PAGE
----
Rosmah's graft case transferred to High Court


Modified 15 Mar 2019, 8:18 am

The High Court in Kuala Lumpur today allowed the prosecution's application to transfer from the Sessions Court to the High Court the case involving two graft charges filed against Rosmah Mansor, who is the wife of former prime minister Najib Abdul Razak.

Judge Collin Lawrence Sequerah made the ruling after hearing submissions from the prosecution, led by former Federal Court judge Gopal Sri Ram, and Rosmah's lawyer, Jagjit Singh.

Earlier, Sri Ram said the prosecution had sought to transfer Rosmah's case to the High Court as they wanted the case to be jointly tried with the case involving Rizal Mansor as the charges involved the same subject matter.

He said the High Court had wider jurisdiction than the Sessions Court to hear the case.

Jagjit objected to the prosecution’s application, saying that Rosmah's case should be heard in the Sessions Court as there were many courts in Kuala Lumpur that specialised in corruption cases.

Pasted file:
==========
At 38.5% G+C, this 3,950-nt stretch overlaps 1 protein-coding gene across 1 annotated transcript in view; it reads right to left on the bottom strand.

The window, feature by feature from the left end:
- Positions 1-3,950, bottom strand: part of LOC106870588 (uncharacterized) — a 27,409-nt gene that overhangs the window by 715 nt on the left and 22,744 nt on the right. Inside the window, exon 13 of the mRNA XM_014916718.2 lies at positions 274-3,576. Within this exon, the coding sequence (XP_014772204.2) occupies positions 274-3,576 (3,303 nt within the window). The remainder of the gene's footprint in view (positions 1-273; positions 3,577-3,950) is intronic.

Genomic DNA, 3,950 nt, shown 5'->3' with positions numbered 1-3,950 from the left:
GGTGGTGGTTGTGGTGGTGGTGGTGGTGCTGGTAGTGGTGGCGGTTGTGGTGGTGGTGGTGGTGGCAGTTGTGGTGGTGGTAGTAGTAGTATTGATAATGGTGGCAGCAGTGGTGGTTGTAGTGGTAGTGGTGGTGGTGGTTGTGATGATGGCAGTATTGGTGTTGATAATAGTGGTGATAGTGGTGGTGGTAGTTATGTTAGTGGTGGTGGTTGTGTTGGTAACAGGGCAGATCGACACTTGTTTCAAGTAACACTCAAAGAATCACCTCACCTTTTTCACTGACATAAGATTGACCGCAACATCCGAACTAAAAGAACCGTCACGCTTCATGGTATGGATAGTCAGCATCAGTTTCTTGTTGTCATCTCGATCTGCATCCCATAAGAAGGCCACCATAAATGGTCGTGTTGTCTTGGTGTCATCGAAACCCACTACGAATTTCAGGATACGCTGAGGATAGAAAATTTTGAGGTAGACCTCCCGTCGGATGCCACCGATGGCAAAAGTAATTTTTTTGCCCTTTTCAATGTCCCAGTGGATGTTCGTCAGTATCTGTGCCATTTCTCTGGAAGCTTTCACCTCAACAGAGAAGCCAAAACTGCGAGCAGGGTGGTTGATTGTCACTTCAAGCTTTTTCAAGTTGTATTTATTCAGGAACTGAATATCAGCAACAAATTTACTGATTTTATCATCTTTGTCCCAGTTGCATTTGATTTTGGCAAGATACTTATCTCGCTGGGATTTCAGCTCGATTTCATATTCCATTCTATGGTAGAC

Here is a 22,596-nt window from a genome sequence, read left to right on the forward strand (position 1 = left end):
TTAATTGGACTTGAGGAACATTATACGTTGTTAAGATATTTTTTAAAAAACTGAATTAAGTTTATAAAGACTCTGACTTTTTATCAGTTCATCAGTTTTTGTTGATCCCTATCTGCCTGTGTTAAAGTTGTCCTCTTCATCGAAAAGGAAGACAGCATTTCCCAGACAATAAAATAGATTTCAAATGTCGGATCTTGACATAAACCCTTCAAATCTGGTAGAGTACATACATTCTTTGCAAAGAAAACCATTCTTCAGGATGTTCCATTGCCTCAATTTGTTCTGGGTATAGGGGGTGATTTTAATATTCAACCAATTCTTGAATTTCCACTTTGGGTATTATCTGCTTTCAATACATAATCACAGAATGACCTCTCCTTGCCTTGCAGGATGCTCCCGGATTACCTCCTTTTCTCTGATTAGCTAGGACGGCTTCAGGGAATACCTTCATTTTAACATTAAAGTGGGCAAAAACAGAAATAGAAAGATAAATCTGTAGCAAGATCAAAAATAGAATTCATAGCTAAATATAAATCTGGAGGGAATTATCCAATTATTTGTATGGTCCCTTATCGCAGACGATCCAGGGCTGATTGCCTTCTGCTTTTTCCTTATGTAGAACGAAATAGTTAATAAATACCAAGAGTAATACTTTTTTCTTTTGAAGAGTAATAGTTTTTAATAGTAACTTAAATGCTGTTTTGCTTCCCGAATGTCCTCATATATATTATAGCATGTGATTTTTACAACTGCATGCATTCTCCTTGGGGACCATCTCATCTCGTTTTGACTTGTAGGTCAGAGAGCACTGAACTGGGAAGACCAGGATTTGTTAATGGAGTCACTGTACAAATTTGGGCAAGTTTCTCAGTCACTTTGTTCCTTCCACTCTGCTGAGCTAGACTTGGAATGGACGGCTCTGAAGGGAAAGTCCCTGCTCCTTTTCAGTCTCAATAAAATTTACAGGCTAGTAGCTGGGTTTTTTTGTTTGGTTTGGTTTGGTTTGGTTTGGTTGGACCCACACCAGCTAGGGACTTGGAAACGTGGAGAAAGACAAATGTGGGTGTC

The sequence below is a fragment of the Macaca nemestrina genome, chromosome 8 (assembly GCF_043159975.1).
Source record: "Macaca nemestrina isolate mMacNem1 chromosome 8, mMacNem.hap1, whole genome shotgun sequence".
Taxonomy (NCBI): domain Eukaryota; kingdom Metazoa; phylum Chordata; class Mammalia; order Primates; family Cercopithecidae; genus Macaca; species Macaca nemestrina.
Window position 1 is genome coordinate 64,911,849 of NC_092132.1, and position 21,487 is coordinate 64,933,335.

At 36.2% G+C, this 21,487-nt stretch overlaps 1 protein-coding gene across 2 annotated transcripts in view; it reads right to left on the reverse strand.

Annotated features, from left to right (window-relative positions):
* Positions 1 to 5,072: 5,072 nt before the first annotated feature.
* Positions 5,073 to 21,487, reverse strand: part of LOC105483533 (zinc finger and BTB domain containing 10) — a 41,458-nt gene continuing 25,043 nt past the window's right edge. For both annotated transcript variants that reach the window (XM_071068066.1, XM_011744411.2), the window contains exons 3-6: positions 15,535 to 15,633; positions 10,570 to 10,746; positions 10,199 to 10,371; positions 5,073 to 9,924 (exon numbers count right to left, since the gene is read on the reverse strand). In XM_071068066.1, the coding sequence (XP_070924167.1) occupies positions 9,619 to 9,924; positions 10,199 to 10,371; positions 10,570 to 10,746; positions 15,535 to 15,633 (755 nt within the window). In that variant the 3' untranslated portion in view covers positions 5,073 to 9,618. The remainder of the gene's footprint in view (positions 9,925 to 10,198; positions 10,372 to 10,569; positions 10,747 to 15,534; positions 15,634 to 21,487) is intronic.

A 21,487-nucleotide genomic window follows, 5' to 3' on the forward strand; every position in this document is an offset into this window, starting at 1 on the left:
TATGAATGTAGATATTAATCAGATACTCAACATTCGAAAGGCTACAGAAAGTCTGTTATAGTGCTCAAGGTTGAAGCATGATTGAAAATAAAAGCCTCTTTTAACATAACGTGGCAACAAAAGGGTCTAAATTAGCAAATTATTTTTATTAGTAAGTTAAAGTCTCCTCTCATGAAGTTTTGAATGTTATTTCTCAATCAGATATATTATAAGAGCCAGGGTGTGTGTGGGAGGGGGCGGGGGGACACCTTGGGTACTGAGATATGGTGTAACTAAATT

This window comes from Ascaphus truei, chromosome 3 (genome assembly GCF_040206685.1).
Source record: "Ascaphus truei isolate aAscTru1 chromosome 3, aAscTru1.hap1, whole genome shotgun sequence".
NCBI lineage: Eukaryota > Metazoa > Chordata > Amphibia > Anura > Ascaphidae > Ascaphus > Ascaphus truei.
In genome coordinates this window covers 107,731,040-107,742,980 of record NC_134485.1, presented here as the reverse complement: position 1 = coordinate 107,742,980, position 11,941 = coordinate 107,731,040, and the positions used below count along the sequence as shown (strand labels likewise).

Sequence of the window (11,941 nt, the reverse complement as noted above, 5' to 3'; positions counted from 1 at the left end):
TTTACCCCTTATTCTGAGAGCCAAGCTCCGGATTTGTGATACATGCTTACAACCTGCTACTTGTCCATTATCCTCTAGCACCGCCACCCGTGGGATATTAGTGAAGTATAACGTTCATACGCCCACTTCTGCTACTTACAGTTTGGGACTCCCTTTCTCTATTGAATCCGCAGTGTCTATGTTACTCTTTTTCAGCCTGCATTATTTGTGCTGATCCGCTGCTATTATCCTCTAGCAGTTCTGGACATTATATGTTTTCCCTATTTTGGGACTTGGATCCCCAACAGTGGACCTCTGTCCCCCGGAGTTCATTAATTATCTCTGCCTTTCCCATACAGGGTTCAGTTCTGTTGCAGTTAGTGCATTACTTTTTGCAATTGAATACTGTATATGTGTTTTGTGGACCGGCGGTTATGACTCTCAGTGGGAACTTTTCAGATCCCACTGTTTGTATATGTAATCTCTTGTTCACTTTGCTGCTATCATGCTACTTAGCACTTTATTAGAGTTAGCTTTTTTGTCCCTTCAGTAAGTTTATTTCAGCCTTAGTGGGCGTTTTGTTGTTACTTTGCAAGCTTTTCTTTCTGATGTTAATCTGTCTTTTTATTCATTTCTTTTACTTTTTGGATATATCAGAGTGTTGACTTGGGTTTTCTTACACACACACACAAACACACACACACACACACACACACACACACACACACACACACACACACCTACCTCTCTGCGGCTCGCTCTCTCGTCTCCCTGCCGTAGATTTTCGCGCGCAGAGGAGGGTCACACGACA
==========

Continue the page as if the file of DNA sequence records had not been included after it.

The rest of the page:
"Here, in KL court, we have three corruption specialised courts with highly experienced judges. So, why must transfer the case to the High Court? Why do you want to conduct a joint trial, when they (Rosmah and Rizal) were charged separately at the Sessions Court?" he said.

On Nov 15 last year, Rosmah, 67, pleaded not guilty in the Sessions Court to two counts of soliciting RM187.5 million and receiving RM1.5 million for projects to provide solar energy to 369 rural schools in Sarawak.

On the same day, Rizal, 46, pleaded not guilty to four counts of soliciting and accepting bribes for himself and Rosmah, amounting to RM5.5 million, involving the supply of equipment and installation of the solar hybrid system for rural schools in Sarawak.

They were charged under Section 16(a) (A) of the Malaysian Anti-Corruption Commission Act (MACC), and faces imprisonment for up to 20 years and a fine of not less than five times the amount of the gratification of RM10,000, whichever is higher, upon conviction.

- Bernama

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